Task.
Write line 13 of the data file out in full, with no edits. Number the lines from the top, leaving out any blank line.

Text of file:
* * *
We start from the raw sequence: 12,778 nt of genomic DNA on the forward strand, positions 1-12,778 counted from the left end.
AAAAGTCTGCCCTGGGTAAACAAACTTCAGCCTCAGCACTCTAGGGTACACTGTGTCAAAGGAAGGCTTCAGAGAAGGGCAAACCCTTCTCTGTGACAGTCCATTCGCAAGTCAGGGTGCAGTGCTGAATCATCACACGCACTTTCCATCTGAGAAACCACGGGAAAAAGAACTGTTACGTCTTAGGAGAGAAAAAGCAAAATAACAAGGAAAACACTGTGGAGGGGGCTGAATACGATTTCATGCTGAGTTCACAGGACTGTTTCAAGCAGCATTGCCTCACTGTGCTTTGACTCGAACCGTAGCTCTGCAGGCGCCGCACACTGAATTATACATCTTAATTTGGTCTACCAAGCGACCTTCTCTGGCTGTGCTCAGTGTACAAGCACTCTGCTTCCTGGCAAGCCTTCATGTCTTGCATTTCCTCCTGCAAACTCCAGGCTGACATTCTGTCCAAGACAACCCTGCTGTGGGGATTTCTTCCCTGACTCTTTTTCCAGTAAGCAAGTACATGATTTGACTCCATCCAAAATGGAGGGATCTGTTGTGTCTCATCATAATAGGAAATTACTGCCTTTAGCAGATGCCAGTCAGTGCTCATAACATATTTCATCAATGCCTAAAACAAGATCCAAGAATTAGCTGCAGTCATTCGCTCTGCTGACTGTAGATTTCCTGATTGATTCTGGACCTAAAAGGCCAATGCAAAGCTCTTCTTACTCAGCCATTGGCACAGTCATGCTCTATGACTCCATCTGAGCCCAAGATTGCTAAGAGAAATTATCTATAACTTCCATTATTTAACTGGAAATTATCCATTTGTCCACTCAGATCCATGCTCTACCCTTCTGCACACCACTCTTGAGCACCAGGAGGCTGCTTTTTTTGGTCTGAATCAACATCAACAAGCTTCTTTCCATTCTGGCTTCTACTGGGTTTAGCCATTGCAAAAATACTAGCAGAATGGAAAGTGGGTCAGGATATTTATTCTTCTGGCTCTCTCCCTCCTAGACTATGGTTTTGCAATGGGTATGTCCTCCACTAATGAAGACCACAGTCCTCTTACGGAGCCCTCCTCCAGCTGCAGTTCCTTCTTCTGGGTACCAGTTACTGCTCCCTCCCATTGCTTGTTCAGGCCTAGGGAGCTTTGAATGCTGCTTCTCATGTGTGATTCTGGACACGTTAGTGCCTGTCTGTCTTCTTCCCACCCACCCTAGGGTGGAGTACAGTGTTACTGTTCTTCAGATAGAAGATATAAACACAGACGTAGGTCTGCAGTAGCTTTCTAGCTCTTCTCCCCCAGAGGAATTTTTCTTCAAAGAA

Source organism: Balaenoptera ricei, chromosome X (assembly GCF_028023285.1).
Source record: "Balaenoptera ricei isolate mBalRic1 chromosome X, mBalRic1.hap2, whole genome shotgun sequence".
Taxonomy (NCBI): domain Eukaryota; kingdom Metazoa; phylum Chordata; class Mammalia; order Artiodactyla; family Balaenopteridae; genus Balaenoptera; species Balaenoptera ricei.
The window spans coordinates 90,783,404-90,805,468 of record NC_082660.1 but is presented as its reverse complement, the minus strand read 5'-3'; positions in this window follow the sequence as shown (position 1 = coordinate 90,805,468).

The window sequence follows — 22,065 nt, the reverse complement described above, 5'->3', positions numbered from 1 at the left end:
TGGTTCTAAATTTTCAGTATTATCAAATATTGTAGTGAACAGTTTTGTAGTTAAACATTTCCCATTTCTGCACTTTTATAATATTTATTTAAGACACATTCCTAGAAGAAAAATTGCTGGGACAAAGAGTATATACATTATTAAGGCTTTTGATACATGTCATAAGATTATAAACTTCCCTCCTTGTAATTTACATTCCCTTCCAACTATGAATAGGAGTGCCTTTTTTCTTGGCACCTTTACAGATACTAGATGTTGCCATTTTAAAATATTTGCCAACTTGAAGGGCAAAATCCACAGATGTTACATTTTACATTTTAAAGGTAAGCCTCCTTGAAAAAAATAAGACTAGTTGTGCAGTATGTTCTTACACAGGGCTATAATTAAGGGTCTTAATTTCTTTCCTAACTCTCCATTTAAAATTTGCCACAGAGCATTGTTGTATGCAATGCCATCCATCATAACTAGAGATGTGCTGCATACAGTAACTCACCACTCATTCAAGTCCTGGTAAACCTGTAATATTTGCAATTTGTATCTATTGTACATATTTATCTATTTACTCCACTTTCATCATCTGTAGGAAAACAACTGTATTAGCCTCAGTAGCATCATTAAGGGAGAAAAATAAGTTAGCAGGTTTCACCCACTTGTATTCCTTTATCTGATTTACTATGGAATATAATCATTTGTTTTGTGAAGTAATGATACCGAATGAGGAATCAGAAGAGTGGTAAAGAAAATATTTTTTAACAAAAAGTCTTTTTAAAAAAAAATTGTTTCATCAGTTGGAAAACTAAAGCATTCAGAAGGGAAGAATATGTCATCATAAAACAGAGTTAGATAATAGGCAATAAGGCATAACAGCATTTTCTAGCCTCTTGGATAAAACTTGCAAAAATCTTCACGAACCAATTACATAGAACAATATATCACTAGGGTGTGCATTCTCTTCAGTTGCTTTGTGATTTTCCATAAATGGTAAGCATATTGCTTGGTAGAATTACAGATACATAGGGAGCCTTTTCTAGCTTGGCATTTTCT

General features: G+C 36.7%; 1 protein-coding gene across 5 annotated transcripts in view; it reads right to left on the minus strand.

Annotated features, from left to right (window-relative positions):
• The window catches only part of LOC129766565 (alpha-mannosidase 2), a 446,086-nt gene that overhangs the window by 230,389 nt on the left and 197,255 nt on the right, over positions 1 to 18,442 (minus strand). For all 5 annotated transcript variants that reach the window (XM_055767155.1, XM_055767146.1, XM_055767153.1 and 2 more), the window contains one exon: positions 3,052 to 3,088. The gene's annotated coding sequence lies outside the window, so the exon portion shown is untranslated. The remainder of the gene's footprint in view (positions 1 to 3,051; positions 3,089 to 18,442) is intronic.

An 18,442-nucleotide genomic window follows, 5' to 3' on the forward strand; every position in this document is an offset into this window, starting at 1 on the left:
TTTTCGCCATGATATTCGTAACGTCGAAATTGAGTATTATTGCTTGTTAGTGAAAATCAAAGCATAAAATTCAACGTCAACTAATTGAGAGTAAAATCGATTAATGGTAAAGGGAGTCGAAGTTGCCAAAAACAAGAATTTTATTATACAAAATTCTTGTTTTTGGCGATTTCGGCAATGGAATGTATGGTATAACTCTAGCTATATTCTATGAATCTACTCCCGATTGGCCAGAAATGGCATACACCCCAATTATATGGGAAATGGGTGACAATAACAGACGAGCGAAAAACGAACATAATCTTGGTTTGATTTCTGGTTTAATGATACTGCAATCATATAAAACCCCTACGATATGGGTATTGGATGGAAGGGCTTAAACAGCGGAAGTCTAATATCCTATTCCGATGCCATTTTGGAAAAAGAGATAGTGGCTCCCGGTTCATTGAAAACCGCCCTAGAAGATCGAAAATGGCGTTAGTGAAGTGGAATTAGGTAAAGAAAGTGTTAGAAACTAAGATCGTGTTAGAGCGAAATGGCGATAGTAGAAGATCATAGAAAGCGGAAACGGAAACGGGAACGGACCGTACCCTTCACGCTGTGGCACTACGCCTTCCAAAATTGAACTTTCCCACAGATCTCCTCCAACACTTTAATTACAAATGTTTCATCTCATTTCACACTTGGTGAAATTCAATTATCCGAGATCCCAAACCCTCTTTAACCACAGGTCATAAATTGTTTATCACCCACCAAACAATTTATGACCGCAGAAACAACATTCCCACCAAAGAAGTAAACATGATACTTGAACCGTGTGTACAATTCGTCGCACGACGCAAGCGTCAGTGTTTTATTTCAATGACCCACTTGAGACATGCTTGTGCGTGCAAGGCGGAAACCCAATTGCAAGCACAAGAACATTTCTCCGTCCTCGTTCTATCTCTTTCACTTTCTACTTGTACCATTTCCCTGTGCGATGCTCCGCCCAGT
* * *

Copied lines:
TTTTCGCCATGATATTCGTAACGTCGAAATTGAGTATTATTGCTTGTTAGTGAAAATCAAAGCATAAAATTCAACGTCAACTAATTGAGAGTAAAATCGATTAATGGTAAAGGGAGTCGAAGTTGCCAAAAACAAGAATTTTATTATACAAAATTCTTGTTTTTGGCGATTTCGGCAATGGAATGTATGGTATAACTCTAGCTATATTCTATGAATCTACTCCCGATTGGCCAGAAATGGCATACACCCCAATTATATGGGAAATGGGTGACAATAACAGACGAGCGAAAAACGAACATAATCTTGGTTTGATTTCTGGTTTAATGATACTGCAATCATATAAAACCCCTACGATATGGGTATTGGATGGAAGGGCTTAAACAGCGGAAGTCTAATATCCTATTCCGATGCCATTTTGGAAAAAGAGATAGTGGCTCCCGGTTCATTGAAAACCGCCCTAGAAGATCGAAAATGGCGTTAGTGAAGTGGAATTAGGTAAAGAAAGTGTTAGAAACTAAGATCGTGTTAGAGCGAAATGGCGATAGTAGAAGATCATAGAAAGCGGAAACGGAAACGGGAACGGACCGTACCCTTCACGCTGTGGCACTACGCCTTCCAAAATTGAACTTTCCCACAGATCTCCTCCAACACTTTAATTACAAATGTTTCATCTCATTTCACACTTGGTGAAATTCAATTATCCGAGATCCCAAACCCTCTTTAACCACAGGTCATAAATTGTTTATCACCCACCAAACAATTTATGACCGCAGAAACAACATTCCCACCAAAGAAGTAAACATGATACTTGAACCGTGTGTACAATTCGTCGCACGACGCAAGCGTCAGTGTTTTATTTCAATGACCCACTTGAGACATGCTTGTGCGTGCAAGGCGGAAACCCAATTGCAAGCACAAGAACATTTCTCCGTCCTCGTTCTATCTCTTTCACTTTCTACTTGTACCATTTCCCTGTGCGATGCTCCGCCCAGT